Opening Repertoire: 1 e4, Cyrus Lakdawala, Everyman Chess, ISBN 978-1-78194-475-2, 336pp., Paperback $29.95; Ebook $21.95
Cyrus Lakdawala is an International Master with numerous open and state championships alongside other accolades. Lakdawala probably needs little introduction as an author to any seasoned reader of chess literature. He is a prolific and sometimes polarizing writer in the chess world, authoring more than two dozen books – some of which featuring the very lines this book is meant to face (Caro-Kann, Alekhine, etc).
The back cover has a straightforward and, as it turns out, mostly accurate description of the book:
“The suggested variations for Whites are ones that rely far more on a generic understanding of strategic ideas rather than the memorization of reams of opening theory…. The variations are chosen so that White can gain space whenever possible… if you want to develop your repertoire with 1.e4 then this is the book for you. Everything you need to know to open 1.e4 with confidence.”
This book features 55 complete games in the chosen lines all stemming from 1.e4 (or by transposition for a few of the games). Of these, 20 are from the past 5 years, feature games by elite players. This includes Caruana and Carlsen handling the White pieces in 7 games, and 4 games by the author himself. The games are all annotated, but not too heavily, with citations appended to variations covered. The coverage of the lines is organized as follows:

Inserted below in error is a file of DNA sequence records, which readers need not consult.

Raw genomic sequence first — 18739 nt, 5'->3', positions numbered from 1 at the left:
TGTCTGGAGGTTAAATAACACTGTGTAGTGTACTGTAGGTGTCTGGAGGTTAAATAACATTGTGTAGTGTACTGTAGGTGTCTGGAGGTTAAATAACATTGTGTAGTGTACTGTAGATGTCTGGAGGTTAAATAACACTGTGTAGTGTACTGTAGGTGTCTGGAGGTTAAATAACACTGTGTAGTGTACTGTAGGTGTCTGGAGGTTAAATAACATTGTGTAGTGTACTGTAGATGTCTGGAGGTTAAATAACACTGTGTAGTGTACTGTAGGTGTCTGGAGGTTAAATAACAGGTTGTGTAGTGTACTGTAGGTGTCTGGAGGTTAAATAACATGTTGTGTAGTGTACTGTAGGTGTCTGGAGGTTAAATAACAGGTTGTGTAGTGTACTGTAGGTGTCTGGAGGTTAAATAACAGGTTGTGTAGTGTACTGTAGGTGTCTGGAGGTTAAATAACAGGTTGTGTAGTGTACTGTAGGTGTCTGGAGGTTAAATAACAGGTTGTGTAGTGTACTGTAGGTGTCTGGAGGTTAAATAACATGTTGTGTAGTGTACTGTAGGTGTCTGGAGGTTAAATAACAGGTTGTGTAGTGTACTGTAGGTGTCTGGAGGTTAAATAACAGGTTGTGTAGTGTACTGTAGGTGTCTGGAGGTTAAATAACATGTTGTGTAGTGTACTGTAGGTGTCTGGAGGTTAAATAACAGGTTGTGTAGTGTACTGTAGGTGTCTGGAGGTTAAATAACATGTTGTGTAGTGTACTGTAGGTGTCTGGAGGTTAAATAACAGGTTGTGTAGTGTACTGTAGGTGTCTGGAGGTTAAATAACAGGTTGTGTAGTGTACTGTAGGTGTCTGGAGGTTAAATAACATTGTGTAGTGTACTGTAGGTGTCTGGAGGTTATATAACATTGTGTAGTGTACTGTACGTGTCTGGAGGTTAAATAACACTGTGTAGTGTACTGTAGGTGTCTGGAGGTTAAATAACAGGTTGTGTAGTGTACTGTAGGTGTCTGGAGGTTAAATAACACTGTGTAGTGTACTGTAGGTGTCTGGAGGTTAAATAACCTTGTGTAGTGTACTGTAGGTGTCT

- Bishop Opening (57 pages, 9 games)
- Sicilian Defence (55 pages, 9 games)
- French Defence (35 pages, 6 games)
- Caro-Kann Defence (44 pages, 8 games)
- Pirc, Modern, and Philidor Defences (49 pages, 9 games)
- Scandinavian Defence (43 pages, 7 games)
- Alekhine’s Defence (27 pages, 5 games)
- Odds and Ends (11 pages, 2 games)
Lakdawala is the archetype of a chess writer with a recognizable style, his books are often peppered with colorful and sometimes exaggerated metaphors and cultural references. I have found this at times helpful (serving as a memorable image or memory marker), but in some of his books the references are so frequent and obtuse that it makes for an unenjoyable read. Thankfully, in this book he seems to keep these tendencies in check and balances the poetic prose with more pragmatic analysis and straightforward chess advice.
Covering an entire repertoire for 1.e4 can be a daunting task, but Lakdawala does a fairly good job at providing the variations and concepts needed for at least a basic understanding of the opening. Although some complex lines are featured (such as the Frankenstein-Dracula variation, one of my favorites), the ideas and rationale behind these choices are made clear. Often this is done with call-out boxes in which a question that a reader might ask is posed, which Lakdawala promptly and clearly answer. A nice example of this is the following excerpt from game 12, Caruana vs Radjabov, 2016 – which features the same opening, 1.e4 c5 2.Nf3 Nc6 3.Bb5 g6, as played in game 1 in the Caruana vs. Carlsen match.
[FEN “r1bqkbnr/pp1ppp1p/2n3p1/1Bp5/4P3/5N2/PPPP1PPP/RNBQK2R w KQkq – 0 4”]
Question: Is it wise to trade on c6 without provocation?
Answer: By doing so White inflicts some structural damage on Black in return for handing over the bishop pair. It is a popular strategy in the Rossolimo and my personal preference here over either 4.O-O or 4.c3.
This is Black’s most common recapture by about a 2:1 ratio
Question: Isn’t it a violation of principle to capture away from the center?
Answer: It kind of is, but I would remind you that Black does this routinely in the normal Exchange Ruy Lopez, in order to free the c8-bishop. Next game we look at 4…bxc6.
White can play 5.h3 first to prevent …Bg4, but I’m not all that panic-stricken by that move. Then 5…Bg7 6.d3 will transpose below.